We did not wish to come to anchor with the ship without further evidence that those whom we sought were here. So we beat up into the bay on short tacks, keeping the lead going, and the telescopes constantly bearing upon the land to scrutinize every new object that came in sight as we worked to windward. A discovery was at last made that set all doubts at rest. At the very head of the bay, in the spot that appeared most favorable for a landing, an object rose in view with each receding wave, which looked more like a timber standing erect than a rock. Nearer and nearer we approached it at every short board we made, till it was ascertained beyond all question to be a vessel’s stern post, and now the falling tide laid bare the ends of several floor timbers just peeping above the surface. All were now well assured that the beautiful schooner had been destroyed, probably run ashore, and then burned, as far as was possible to do it where she lay.

      The captain's course of action was now decided upon. Gagnon and his gang were here without doubt, and they must be taken or killed. When in ten fathoms water, and at easy distance for a covering fire upon the beach at the head of the bay, we came to with the best bower anchor made all snug, and got out the boats. I found myself with Butler assigned for duty in the whale-boat, which was to be used if found necessary, in landing the attacking force from the heavier boats. Forty men, including both sailors and marines, were told off for boat service, and fire-arms served out to us all. It was no holiday sport that we had before us, to attack this desperado in his stronghold, the mountains being so difficult of access, and the passes in many places so narrow that they might be maintained by a few determined men against an army, as long as their ammunition held out.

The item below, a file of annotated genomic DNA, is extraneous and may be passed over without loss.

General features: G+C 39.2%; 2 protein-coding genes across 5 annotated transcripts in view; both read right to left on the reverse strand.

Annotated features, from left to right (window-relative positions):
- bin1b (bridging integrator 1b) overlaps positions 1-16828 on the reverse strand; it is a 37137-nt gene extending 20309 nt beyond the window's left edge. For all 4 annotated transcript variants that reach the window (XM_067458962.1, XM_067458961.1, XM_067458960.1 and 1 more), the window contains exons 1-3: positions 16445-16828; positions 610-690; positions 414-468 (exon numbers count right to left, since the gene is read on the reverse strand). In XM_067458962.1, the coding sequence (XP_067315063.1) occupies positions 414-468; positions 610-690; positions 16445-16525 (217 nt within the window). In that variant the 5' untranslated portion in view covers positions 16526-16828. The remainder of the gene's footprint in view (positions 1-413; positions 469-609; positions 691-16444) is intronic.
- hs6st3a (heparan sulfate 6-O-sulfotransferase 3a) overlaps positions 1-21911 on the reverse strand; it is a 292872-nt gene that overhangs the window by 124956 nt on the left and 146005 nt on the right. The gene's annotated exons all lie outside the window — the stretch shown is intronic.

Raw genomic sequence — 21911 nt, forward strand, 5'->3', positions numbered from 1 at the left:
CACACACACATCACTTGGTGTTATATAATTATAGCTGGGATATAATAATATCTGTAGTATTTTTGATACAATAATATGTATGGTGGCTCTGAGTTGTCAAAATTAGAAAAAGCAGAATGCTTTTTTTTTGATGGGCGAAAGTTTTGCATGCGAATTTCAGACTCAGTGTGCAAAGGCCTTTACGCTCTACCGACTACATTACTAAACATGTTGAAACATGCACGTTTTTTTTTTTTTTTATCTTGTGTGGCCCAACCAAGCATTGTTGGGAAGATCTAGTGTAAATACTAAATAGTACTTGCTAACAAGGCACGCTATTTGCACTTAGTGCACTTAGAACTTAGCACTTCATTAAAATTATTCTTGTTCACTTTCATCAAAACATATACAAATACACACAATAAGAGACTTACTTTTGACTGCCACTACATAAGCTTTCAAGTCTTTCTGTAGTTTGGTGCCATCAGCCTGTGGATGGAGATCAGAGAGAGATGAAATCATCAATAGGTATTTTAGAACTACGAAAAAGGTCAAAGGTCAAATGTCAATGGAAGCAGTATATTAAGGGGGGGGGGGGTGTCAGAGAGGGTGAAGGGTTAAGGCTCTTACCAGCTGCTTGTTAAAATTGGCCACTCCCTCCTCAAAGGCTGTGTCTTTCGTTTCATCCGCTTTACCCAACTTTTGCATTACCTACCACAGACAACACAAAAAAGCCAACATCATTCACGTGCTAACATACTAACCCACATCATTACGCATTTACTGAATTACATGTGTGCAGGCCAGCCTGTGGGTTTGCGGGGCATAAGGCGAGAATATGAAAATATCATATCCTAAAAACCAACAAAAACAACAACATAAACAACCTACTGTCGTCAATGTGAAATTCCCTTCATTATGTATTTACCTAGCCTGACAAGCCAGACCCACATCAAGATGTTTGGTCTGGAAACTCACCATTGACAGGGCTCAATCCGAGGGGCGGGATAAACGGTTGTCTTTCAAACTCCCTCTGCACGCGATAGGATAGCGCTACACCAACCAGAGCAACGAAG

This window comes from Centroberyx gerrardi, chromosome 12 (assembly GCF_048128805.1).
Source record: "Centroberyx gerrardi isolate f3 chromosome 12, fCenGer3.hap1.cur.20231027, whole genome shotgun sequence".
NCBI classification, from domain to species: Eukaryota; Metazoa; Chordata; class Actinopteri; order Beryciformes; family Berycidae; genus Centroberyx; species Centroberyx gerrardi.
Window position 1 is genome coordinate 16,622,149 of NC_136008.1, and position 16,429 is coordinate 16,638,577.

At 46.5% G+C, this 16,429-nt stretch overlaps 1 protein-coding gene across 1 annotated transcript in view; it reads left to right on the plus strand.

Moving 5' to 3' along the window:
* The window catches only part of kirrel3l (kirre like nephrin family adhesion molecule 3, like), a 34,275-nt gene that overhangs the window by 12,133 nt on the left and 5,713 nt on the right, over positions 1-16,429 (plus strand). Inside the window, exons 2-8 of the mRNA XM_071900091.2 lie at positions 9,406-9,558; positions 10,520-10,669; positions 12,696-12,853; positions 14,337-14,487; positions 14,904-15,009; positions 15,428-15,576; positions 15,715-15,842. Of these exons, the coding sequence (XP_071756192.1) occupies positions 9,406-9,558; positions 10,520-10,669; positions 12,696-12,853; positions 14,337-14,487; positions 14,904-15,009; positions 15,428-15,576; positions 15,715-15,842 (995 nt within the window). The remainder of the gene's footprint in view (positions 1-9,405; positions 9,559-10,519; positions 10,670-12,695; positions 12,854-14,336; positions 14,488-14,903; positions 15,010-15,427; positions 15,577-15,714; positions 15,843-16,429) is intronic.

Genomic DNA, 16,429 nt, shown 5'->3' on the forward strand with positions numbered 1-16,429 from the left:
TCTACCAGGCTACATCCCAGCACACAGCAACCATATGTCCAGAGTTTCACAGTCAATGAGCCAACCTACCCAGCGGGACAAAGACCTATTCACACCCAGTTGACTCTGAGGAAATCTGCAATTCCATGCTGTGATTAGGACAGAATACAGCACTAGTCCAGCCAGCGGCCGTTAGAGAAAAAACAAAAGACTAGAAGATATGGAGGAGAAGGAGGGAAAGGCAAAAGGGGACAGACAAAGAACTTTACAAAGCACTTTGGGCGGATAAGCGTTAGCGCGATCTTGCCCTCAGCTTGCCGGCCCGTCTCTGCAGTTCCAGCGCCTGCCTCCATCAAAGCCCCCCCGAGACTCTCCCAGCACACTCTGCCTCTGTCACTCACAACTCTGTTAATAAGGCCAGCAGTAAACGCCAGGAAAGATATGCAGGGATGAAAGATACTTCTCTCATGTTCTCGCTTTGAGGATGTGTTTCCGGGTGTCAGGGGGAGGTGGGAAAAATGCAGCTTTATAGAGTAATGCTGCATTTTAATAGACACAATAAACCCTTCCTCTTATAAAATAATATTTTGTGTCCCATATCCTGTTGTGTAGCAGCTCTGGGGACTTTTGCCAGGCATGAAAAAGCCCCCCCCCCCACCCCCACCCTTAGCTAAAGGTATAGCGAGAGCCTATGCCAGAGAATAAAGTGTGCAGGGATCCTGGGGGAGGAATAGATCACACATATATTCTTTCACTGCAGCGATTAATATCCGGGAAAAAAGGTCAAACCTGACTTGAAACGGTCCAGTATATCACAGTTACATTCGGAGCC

We pushed off and rowed for the shore in three boats, the ship’s heavy guns being loaded and trained upon the point of landing. The first lieutenant commanded in the barge, and the whale-boat, as being lightest and best adapted for skirmishing service as well as for landing among the rocks, pulled a little in advance. We selected a spot for landing where a large flat rock was left bare by the receding wave at each recoil, and by anchoring the boats and veering till the stern was nearly up to the rock, the whole force could be landed much sooner than by depending entirely upon the whale-boat. No sign of life had yet been seen, and the operation of land-

Gagnon's Peak. 351

ing in this manner consumed some time, for care was necessary to keep all the fire-arms and ammunition dry, as well as to avoid injury to the boats, and there was not room for both the large boats to veer in to the landing rock at the same time.